William Eggleston: Democratic Camera, Photographs and Video, 1961-2008

William Eggleston: Democratic Camera, Photographs and Video, 1961-2008

January 14, 2020 0 By Peter Engel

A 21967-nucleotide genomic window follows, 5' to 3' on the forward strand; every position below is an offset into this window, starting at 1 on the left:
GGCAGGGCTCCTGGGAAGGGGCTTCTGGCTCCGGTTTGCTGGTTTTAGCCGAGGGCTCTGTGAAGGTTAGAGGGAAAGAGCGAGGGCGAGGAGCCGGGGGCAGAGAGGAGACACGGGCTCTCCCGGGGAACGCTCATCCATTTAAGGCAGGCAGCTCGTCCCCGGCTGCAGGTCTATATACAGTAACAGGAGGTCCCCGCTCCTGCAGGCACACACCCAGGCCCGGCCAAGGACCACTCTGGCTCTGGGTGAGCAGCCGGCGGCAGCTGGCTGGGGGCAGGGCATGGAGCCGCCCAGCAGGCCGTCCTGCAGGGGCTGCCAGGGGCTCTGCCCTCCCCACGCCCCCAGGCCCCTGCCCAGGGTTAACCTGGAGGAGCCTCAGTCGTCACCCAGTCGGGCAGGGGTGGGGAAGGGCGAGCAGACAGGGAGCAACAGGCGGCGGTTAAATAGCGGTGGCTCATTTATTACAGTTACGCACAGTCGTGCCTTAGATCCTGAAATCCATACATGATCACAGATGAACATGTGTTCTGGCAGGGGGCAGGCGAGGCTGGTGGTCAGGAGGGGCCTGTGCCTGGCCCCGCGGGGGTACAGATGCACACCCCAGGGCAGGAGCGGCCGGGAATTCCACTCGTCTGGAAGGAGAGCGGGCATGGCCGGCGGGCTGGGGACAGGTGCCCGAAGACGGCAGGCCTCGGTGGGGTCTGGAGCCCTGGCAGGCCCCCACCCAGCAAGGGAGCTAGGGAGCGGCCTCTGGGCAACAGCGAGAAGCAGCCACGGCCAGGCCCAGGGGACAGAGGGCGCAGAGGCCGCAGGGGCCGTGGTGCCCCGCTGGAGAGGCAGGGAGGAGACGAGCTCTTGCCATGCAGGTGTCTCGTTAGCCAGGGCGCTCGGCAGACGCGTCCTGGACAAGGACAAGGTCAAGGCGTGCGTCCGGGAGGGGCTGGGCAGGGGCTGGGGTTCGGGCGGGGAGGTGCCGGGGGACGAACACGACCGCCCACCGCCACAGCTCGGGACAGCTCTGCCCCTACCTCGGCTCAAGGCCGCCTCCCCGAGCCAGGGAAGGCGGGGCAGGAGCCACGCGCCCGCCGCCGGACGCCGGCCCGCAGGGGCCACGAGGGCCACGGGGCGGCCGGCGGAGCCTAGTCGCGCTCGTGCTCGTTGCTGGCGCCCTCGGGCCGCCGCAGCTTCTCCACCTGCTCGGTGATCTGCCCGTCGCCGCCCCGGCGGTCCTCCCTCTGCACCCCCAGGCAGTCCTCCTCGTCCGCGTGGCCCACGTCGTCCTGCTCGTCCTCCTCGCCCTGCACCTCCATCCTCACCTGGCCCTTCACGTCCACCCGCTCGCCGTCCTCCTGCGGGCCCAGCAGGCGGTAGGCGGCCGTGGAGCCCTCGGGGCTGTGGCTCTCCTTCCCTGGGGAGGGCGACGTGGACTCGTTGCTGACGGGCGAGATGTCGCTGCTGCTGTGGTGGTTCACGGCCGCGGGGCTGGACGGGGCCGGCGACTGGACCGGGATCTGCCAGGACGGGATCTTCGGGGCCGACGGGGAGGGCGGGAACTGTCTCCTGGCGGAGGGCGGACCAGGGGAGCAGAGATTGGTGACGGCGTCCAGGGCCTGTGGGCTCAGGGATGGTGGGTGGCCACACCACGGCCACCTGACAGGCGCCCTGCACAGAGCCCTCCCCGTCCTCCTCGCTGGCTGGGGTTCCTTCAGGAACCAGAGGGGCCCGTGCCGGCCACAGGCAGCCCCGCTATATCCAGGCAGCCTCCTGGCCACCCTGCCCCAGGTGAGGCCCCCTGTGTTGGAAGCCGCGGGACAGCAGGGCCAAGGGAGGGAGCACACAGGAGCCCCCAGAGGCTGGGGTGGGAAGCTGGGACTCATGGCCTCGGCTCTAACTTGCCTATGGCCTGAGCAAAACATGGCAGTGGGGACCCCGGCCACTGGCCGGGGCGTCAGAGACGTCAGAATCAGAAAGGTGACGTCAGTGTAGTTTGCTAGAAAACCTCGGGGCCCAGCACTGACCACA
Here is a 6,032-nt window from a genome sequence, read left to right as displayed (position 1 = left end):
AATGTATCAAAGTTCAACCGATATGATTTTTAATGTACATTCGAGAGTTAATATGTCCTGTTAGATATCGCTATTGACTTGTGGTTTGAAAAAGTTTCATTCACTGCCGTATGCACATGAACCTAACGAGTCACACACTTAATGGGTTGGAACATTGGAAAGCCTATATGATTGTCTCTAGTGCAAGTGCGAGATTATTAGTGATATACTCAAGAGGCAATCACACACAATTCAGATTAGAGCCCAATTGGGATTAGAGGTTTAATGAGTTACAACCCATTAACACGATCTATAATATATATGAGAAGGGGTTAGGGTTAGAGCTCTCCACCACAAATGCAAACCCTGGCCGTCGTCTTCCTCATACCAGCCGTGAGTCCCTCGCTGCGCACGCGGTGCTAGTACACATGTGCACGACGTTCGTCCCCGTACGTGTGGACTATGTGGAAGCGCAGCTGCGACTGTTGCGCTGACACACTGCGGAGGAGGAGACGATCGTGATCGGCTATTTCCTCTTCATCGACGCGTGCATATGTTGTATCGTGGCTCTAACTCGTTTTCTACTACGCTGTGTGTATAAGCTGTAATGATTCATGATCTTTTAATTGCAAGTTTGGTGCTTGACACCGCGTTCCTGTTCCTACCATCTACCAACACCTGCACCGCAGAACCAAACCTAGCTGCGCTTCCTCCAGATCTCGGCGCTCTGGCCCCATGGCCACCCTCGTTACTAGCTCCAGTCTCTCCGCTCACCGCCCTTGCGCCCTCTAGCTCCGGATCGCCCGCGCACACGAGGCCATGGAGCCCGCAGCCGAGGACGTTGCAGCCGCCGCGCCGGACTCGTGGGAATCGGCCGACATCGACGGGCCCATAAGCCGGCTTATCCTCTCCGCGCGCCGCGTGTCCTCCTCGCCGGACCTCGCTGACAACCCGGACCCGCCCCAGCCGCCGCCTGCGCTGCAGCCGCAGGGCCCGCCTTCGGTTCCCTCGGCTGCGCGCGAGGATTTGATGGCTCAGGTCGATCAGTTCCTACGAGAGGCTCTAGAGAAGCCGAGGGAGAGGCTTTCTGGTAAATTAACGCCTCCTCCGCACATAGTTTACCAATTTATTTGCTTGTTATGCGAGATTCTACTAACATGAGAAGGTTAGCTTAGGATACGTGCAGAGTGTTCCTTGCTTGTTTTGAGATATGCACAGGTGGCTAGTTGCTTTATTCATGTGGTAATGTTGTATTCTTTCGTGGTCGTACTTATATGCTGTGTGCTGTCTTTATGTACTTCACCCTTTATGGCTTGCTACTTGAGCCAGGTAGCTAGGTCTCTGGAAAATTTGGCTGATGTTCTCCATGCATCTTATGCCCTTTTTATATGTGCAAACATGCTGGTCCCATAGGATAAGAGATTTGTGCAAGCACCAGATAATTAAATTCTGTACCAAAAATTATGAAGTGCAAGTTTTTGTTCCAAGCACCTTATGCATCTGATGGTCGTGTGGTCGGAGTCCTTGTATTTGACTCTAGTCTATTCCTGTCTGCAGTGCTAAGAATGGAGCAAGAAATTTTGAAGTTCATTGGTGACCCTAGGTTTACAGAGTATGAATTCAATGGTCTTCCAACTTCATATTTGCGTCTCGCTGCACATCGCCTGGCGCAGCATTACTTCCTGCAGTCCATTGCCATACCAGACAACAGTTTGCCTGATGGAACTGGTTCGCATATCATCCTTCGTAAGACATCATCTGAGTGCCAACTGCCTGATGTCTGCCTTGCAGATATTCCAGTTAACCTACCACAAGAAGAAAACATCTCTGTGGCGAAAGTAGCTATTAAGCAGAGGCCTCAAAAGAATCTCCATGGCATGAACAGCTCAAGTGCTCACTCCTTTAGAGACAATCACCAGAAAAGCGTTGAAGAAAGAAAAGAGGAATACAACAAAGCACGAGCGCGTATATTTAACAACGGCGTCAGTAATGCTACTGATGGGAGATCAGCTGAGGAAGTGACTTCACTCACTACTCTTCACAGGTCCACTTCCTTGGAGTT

Hello, I’m William Eggleston. ALMEREYDA: I just happened to flip to this at the very beginning. It’s a very dramatic picture; it’s got a certain amount of fame to it. It’s from The Guide. Can you talk about what the circumstances were when you took this? EGGLESTON: Well, this man is dead. He was murdered. He was my great, close friend and not a typical type. For instance, I don’t know why, but this was his bedroom, which he painted obviously with red paint and no other color but the black spray. And I would visit him frequently. I suppose it’s probably late at night, probably sleepy, about to be bedtime. We were talking obviously about something; he’s scratching his head. Very smart and always listened to anything he had to say. So, I miss him very much. ALMEREYDA: What was his name? EGGLESTON: Tom Boring. He was a dentist. ALMEREYDA: Maybe we can do a big flashback and go to some of this black-and-white work, which is so different and distinctive. What year is this? How old were you when you took this? EGGLESTON: This is ’61, which means when I was about college age. It should say, “Parchman Prison,” but it says instead, “Parchman Plantation,” which it was, where they used prison labor to farm– cotton, actually. And that land, my family land, had a common border, no fence. Just one row of cotton stopped and another began. Might say done, worked by slave labor. Mostly black. That’s in another county, where I just was driving by. This was in front of the commissary, where they would gather for lunch break. And this was either one of only about two frames, probably. ALMEREYDA: What’s going on here? EGGLESTON: That is just an ordinary, small market. The kind of place that evolved into what’s now called a 7-Eleven. But this was just a very modest grocery store. And I don’t know why I was in there. Happened to be. ALMEREYDA: Maybe you can talk for a minute about the decision to switch into color. How did that hit you? . EGGLESTON: It never was a conscious thing. I had wanted to see a lot of things in color because the world is in color. I was affected by it all the time, particularly certain times of the day when the sun made things really starkly stand out. The one of the boy with the grocery cart, I point it out simply because that was my first successful negative. Tallahatchie is a county in which the small town, Sumner, is. And that was my uncle, the man who married my mother’s sister. And the black man was one of the servants that sort of raised me. And they are both gone from the Earth now, but I was quite close to each one. ALMEREYDA: I think this picture’s been written about a bit, about the way they echo each other. Can you talk about that a minute? EGGLESTON: Well, someone pointed out that when two people live in the same house together for a certain long period of time, enough years, they start to, not consciously, but almost imitate each other. Like in the way they’re standing. ALMEREYDA: Well, this picture is so famous; you might as well say something about it. EGGLESTON: I was searching around a pretty barren, suburban neighborhood in Memphis for no particular reason, in a place I’m not familiar with. And this is a row of typical houses. And this was just sitting in the street near the curb. And I was sitting on the curb, looking at it. I was just a few feet away, ten maybe at the most. And rested the camera on the curb, I think using something like my wallet to cushion it. ALMEREYDA: Do you remember why you chose such a low angle? EGGLESTON: Because I think I had sense enough to know that it was not so interesting to stand at normal standing height and look down at this thing. So I got down level with it. .